Travel in northern New Mexico is a walk with the saints that are so familiar to the communities there that they are almost part of the landscape. Every where one stops–village, fruit stand or plaza, there is at least one commemoration of a saint, primarily those from Scripture, but also from the region, from the Spanish heritage, and from the cultural groups that have settled there. The art of the area is replete with wonderful retablos, bultos and santos. Markets are full of displays of the crafts created in honor of these saints. I loved the artistry and the spirits they evoked. Sometimes laughter broke through when I found satirical saint cards for the “”Seven Sleepers of Ephesus: Invoked for Help with Insomnia,” or “St Gregory the Wonderworker: Invoked in Desperate Situations.”
In my faith tradition saints are not understood from Christian scripture to be the ones who are special or extraordinarily exemplary. They are all of us who are on the faith journey, each and every one. The Anglican hymn sings: For the saints of God are just folk like me…” As I traveled in marvel at the visual art I was seeing, I reflected on living saints I was encountering. The trip took me to places where I met saints from some of my past lives of ministry and companionship, back as long as 40 years ago. Each one had been relocated to a place of God’s present calling, yet the conversations picked up as if there had been no separation. Each of us had experienced some surprises in finding ourselves where we now are. Each of us had suffered along the way. And each was still on a path of becoming the one God intended him or her to be from the beginning. There was great joy and energy is sharing these journeys, knowing that the Spirit soars on currents of imagination and energy in the lives of each of us that defies our imagination.
I was also blessed my the legacy of saints whom I never knew, but who have left a heritage that can be shared to this day. In front of the church where we worshiped, someone had built a labyrinth, right on the main street to be walked at any time of day or night. At the end of a 13 mile dirt road, a clear well-lighted chapel had been built as part of a monastery to both capture and reflect the natural beauty that is part of the environment, and an invitation to pray. And even with all its tourist trappings, the trail of the prayers of those who longed for healing at a shrine long venerated by local residents as a holy place of healing was palpable and nearly audible in the quietness and reverence. Saints who have gone before, member of bands of faithful followers, had prepared a place for me to pray and give thanks.On this trip I traveled with beloved ones, my husband and two friends, with whom we have prayed and shared our lives for many years. In the relative isolation of retirement, away from the madding tempo of our career days, it was a gentle benison to be sharing the journey in body as well as in Spirit and in mind. We moved in different rhythms, at different paces, have different interests and perceptions. yet there was a grace of movement, of shared delight and of shared sorrows that gave a rhythm to our days. It was fascinating to observe the ways in which the Spirit was moving in each of our lives with what we were experiencing as a prompt–opening our vision, touching a wound, filling us with laughter, binding us together in silence and solitude. These saints walking were a community, a foretaste of heaven for me, as I ambled and mused.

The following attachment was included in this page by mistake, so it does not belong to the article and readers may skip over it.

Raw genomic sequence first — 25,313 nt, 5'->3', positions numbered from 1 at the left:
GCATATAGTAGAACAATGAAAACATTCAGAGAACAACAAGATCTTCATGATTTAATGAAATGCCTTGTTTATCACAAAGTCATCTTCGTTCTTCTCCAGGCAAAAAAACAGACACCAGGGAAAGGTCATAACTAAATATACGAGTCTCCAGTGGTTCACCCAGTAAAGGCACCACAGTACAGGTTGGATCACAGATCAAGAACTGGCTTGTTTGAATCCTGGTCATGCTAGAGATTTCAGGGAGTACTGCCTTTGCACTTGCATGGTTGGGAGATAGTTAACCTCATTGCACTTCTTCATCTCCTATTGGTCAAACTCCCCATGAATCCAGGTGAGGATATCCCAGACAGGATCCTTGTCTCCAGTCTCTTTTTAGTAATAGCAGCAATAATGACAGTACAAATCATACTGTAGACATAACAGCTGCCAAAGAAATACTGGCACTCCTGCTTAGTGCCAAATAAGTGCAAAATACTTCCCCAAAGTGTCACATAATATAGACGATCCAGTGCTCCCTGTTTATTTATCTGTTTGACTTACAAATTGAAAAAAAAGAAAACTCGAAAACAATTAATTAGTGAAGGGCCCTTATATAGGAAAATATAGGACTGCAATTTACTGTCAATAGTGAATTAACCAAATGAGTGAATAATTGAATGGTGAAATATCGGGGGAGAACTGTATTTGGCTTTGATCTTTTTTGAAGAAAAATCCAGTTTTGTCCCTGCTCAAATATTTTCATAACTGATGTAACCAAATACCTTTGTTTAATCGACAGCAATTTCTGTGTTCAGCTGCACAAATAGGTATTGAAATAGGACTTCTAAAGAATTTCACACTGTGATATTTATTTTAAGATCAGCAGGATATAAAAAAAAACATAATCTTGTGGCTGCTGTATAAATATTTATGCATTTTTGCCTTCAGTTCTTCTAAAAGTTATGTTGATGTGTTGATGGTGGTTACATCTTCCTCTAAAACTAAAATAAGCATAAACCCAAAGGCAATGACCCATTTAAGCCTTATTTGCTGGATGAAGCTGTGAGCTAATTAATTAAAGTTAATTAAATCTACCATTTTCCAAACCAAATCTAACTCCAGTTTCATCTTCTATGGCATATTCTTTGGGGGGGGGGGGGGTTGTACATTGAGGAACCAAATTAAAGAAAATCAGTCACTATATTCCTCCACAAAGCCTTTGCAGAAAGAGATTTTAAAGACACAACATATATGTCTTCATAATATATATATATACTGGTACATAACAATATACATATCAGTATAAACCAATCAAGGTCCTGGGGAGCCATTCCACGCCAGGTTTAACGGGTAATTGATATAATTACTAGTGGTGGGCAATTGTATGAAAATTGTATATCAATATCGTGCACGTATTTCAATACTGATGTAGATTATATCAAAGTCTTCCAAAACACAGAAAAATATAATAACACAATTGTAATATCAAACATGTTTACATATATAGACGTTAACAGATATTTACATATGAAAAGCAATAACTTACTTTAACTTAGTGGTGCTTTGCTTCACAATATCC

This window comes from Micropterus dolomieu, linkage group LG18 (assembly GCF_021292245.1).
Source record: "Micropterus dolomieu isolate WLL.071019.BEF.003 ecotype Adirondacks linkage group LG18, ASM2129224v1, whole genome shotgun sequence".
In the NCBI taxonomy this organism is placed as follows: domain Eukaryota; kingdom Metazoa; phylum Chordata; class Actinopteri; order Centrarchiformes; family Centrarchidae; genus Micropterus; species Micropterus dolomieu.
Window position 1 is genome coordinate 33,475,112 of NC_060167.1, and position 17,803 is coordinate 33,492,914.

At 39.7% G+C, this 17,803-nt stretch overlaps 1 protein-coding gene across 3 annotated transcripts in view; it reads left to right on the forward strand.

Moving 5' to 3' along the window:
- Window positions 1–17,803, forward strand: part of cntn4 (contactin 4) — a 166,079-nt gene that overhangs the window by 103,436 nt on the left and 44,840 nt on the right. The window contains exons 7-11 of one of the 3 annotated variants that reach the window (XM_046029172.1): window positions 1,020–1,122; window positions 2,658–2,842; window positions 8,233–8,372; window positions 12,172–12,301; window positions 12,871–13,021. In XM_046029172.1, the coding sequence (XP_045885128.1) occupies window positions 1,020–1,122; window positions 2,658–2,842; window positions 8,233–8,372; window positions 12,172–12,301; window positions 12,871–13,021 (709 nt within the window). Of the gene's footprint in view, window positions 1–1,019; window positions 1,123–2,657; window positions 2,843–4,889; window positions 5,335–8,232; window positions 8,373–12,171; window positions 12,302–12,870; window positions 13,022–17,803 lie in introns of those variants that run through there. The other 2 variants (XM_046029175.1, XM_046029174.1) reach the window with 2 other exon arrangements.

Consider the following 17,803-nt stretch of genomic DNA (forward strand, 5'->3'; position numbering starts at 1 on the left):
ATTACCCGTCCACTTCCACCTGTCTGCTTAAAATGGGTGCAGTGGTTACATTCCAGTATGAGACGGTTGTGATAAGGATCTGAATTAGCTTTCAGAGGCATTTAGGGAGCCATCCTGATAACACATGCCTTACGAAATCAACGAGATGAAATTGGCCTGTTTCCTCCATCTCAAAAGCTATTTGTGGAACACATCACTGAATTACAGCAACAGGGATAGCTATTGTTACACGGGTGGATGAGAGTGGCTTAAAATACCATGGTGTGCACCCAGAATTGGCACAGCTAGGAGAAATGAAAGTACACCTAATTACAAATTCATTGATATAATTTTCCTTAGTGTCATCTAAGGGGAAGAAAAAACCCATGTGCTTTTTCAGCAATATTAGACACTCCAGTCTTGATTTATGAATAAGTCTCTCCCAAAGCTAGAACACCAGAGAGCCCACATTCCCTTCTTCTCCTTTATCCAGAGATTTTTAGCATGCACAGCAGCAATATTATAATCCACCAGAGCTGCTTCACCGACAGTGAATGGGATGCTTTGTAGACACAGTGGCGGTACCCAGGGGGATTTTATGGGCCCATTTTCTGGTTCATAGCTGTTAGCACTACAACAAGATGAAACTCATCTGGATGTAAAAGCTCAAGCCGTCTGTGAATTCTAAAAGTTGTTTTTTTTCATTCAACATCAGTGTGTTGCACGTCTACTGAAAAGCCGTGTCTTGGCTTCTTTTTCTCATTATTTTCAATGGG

This weekend I want to remember and give thanks for the saints of whom I am a part–the ones I have known in all my years of faith, the ones I have never known, and the ones who walk with me now–in front, behind, and at my side.
And I say yes to this invitation to walk with the saints of God!